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By: Kristen E.M. Gay, Ph.D., President/CEO, Silver Springs – Martin Luther School and Peter York, MSSA, Principal, BCT Partners
In February 2018, the Scattergood Foundation published “A New Way to Use Data,“ a case study of the application of machine learning to psychiatric residential treatment for children. This case study shared how Silver Springs launched a project using the residential treatment program’s administrative data and machine learning algorithms to more precisely match children to the most effective interventions. This analytic process, which is called Precision Care, is akin to precision medicine and is a data-driven approach to addressing problems that all clinicians have lived with since the dawn of research: just because something works for a group doesn’t mean it works for every individual. The first phase of the Precision Care project – described in the above-referenced paper – achieved three results:
-the matching of children into groups of similar cases based on shared common psychiatric challenges, histories, and backgrounds;
-the discovery of specific combinations of treatment that were most effective for each group and,
-a more precise evaluation of outcomes attributable to treatment received.
With support from the Scattergood Foundation and the City of Philadelphia’s Department of Behavioral Health and Intellectual disAbility Services (DBHIDS), Silver Springs engaged in a second phase of the project which improved the precision care model and developed a prototype software application to assist in the delivery of precision insights on-demand. Specifically, Silver Springs’ leaders, managers, and clinicians refined the Precision Care model by integrating new data to improve the model’s validity and usefulness. For example, during the first phase of the Precision Care project, there were no measures available of family involvement and engagement in treatment. In this second phase, data on family involvement was gathered and integrated through the involvement of clinicians, resulting in better insights. The first model was run using after-care data (obtained after children’s discharge from treatment), whereas in the second round of modeling, real-time treatment data was included. After this refining of the model, a prototype software application was developed that produces on-demand, case-specific predictive and prescriptive insights, as well as findings about the groups of children evaluated. This application now will provide clinicians and teams with information they can use to make more informed decisions about client treatment. These positive results have motivated Silver Springs to not only commit to integrating the Precision Care models and software application into data system, but also to lead a collective learning project to bring Precision Care to more providers in the Philadelphia region.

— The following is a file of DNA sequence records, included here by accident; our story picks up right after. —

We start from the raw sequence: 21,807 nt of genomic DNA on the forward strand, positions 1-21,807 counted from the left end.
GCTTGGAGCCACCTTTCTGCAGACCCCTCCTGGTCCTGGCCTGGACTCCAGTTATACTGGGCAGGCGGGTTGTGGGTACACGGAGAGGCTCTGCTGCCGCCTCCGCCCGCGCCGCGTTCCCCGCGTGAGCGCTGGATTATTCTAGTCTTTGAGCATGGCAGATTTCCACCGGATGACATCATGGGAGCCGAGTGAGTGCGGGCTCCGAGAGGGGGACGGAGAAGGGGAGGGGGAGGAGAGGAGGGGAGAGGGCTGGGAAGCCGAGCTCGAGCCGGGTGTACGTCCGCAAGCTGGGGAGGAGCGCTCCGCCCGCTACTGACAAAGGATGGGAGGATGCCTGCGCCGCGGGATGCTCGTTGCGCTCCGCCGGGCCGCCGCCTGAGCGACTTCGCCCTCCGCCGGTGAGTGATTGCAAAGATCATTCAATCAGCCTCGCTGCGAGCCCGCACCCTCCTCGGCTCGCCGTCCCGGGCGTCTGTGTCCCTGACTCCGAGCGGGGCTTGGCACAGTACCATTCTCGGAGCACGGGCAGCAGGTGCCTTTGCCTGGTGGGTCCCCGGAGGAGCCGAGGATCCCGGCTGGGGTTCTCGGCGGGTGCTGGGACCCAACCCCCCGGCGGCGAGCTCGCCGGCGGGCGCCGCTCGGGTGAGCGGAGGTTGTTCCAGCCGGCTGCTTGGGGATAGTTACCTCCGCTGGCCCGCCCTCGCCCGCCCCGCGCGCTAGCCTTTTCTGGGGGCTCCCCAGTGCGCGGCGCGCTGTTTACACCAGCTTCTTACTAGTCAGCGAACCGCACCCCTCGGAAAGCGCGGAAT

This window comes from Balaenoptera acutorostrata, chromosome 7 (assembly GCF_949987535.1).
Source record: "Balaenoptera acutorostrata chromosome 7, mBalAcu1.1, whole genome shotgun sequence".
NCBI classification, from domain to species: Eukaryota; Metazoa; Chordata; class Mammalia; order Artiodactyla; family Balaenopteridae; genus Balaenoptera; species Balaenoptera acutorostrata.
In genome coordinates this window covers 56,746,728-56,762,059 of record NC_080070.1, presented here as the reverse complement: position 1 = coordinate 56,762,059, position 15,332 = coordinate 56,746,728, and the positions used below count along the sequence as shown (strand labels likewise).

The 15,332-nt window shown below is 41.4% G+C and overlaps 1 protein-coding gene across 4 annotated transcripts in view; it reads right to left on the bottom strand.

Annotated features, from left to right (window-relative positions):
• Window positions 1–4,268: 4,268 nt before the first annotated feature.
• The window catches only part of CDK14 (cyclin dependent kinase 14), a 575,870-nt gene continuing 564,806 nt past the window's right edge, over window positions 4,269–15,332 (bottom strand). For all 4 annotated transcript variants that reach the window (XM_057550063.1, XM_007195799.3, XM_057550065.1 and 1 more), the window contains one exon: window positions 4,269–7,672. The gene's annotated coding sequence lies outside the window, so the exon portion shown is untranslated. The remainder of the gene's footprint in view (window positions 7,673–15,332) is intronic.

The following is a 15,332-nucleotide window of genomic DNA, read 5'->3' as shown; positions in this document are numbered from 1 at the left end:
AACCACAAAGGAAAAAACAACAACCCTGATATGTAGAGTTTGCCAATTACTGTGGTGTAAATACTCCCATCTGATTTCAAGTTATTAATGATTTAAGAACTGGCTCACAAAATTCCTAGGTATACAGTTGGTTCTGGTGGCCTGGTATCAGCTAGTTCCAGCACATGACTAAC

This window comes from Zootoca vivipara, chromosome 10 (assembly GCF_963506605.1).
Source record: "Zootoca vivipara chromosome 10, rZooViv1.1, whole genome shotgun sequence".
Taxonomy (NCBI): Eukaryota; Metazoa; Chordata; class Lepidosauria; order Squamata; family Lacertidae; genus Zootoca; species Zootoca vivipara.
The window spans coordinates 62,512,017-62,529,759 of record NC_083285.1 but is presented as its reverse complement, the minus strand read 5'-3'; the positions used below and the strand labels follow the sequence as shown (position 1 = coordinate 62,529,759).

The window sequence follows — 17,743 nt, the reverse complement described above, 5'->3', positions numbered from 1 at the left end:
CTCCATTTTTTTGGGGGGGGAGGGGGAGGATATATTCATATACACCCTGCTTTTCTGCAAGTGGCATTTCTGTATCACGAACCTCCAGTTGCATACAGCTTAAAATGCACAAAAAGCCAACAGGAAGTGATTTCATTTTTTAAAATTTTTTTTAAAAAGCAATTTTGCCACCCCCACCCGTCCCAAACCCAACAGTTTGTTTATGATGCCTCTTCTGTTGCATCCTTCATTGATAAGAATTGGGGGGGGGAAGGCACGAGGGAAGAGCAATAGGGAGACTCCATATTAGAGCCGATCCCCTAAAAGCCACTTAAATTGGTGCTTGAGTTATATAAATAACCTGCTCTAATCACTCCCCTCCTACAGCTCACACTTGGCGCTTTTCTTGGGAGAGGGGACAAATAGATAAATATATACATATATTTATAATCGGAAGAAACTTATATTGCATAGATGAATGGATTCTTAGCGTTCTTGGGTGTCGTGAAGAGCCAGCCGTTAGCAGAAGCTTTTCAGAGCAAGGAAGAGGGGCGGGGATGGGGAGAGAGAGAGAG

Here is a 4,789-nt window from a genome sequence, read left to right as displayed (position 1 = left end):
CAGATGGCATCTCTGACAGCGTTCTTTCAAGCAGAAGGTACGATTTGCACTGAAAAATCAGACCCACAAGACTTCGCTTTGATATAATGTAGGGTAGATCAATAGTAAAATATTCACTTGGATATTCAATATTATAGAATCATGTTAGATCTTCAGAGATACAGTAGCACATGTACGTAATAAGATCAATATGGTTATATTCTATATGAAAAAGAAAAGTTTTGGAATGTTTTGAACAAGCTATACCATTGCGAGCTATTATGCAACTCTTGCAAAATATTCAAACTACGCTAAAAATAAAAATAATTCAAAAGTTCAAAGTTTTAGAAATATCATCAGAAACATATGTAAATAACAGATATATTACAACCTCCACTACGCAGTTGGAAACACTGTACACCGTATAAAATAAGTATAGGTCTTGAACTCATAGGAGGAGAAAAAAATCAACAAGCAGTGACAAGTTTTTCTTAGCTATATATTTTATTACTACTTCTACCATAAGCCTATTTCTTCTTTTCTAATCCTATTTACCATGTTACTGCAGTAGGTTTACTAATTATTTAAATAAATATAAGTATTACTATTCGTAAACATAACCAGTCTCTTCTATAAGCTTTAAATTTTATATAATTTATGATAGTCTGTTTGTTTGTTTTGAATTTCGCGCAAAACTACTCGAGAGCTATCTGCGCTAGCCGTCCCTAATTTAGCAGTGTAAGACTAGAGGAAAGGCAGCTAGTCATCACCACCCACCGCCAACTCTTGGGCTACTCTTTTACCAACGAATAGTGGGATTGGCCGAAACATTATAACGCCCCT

In the “A New Way to Use Data” publication, a vision of a collective Precision Care system was put forth in which all residential treatment providers could learn about what works for the children and families they serve, while also integrating lessons from each other in order to collectively advance solutions and achieve greater outcomes. As a follow-up to that publication, we share next steps that include:
-encouraging additional residential treatment facilities to conduct Precision Care modeling of their respective program’s administrative data;
-developing Precision Care applications, tools, trainings, and materials to guide integration and implementation of the tool and its findings and insights, and
-working collectively to improve system-wide learning to advance effective solutions and to achieve greater outcomes for children in care.
Silver Springs has proven that the first two steps yield useful insights, and we are fully invested in developing and implementing the application, tools, and trainings to apply and evaluate the use of the Precision Care process. The positive results of this work will be shared with funders and providers in Philadelphia, and Silver Springs is seeking partners to collectively scale the Precision Care process. As we stated in the case study and want to reiterate, “by encouraging other providers to build Precision Care models, we can improve clinical decision making and join a field together to form a shared learning community where everyone gets to investigate, discover and learn about what works best and for whom.”